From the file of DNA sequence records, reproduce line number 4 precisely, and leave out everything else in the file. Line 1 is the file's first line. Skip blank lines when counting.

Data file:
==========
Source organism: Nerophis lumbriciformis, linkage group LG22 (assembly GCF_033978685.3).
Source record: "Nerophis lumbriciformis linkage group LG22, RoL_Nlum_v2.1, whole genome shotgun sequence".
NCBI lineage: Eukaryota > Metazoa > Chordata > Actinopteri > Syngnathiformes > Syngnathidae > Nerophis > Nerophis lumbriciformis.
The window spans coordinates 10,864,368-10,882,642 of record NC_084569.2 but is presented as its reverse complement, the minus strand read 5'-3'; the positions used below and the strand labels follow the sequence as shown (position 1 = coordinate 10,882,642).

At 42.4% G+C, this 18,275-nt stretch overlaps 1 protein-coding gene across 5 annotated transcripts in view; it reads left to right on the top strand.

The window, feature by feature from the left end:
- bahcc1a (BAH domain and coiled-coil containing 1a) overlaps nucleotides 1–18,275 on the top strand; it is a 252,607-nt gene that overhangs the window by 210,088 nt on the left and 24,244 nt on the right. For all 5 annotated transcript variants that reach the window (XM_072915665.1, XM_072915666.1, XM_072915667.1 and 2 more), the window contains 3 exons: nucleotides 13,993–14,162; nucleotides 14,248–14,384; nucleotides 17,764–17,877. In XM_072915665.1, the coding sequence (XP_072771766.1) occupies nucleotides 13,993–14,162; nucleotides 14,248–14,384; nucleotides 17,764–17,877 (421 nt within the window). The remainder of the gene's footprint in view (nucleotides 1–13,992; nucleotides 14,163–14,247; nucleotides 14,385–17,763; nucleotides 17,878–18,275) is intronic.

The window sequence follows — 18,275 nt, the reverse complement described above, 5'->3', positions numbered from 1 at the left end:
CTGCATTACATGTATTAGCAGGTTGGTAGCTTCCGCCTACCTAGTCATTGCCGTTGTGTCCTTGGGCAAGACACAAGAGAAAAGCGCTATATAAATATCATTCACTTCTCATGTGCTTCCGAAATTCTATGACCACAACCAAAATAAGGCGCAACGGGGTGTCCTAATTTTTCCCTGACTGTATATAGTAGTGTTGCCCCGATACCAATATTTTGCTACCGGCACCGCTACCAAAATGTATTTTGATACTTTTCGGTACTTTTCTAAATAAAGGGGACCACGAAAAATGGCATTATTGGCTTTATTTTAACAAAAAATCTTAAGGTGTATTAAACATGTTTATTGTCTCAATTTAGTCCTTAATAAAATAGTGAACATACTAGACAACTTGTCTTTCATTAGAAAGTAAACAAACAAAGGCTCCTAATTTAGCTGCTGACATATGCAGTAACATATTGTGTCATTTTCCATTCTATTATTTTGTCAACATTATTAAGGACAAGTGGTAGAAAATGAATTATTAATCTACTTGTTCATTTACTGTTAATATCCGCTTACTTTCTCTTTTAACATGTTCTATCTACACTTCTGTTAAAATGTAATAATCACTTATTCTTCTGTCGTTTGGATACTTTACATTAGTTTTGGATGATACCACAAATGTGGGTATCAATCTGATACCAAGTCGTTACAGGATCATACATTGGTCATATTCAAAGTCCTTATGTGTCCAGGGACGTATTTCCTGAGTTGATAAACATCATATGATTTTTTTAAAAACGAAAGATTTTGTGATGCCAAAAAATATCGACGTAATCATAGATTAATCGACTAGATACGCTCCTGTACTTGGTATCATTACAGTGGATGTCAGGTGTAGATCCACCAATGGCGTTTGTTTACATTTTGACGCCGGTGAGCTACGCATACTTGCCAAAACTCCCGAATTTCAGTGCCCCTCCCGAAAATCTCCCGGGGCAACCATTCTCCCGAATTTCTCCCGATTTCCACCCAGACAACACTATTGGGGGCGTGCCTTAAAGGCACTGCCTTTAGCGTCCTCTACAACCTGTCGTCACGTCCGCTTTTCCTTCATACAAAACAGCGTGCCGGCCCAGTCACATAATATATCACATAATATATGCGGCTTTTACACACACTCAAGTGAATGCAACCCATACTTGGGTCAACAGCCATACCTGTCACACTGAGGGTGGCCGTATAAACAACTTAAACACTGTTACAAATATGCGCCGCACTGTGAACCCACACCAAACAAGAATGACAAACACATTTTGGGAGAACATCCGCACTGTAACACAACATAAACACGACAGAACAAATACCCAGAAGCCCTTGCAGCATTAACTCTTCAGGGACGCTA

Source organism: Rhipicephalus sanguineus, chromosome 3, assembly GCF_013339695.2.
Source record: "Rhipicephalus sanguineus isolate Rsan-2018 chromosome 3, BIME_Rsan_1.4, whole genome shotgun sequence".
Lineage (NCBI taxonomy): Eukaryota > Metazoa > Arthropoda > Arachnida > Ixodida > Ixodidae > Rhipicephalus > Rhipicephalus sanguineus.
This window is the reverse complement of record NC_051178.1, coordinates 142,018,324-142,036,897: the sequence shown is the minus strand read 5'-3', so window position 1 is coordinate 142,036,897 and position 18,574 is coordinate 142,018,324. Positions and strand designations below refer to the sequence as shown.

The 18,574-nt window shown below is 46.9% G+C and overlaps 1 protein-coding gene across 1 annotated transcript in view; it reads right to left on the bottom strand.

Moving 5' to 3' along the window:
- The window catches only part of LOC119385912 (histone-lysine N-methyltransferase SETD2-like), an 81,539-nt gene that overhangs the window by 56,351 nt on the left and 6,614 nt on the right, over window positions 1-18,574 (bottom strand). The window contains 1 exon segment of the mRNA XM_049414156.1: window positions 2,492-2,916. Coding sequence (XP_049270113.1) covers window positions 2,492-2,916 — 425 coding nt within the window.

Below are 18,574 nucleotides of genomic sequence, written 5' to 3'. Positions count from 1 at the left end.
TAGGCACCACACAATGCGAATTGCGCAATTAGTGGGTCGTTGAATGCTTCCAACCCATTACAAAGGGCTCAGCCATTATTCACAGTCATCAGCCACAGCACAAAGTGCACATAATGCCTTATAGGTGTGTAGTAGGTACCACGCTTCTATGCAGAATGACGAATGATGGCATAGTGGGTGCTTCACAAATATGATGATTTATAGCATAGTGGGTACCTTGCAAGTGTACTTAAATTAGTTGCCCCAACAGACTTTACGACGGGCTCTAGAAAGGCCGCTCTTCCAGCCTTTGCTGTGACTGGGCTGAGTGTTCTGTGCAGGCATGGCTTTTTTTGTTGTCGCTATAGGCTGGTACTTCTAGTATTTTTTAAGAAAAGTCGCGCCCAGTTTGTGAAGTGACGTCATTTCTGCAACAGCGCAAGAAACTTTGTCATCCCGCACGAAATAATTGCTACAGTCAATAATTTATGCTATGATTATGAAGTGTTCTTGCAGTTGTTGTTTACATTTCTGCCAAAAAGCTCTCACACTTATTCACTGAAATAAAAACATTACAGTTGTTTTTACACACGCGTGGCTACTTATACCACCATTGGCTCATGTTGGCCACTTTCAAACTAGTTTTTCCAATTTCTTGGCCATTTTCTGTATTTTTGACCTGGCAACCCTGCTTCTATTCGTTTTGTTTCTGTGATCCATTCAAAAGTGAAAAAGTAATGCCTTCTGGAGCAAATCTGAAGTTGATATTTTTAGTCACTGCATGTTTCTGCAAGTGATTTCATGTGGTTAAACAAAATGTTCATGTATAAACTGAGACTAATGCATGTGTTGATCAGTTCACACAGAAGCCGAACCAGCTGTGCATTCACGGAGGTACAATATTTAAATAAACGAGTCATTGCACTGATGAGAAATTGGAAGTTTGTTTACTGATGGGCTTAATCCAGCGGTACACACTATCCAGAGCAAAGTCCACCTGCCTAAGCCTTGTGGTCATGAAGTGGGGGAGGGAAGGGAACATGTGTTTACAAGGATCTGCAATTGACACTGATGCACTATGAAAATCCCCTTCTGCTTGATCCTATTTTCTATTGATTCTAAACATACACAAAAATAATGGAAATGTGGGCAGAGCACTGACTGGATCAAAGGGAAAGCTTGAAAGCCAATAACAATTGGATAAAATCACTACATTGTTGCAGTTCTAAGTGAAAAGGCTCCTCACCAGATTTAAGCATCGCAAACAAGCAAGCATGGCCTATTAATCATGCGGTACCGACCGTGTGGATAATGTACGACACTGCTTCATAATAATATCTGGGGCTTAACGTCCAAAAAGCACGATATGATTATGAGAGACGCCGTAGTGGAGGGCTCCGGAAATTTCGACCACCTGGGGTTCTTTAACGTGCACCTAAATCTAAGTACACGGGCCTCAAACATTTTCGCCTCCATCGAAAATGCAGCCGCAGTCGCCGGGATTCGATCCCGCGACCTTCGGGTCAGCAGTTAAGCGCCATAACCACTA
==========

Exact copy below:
The window spans coordinates 10,864,368-10,882,642 of record NC_084569.2 but is presented as its reverse complement, the minus strand read 5'-3'; the positions used below and the strand labels follow the sequence as shown (position 1 = coordinate 10,882,642).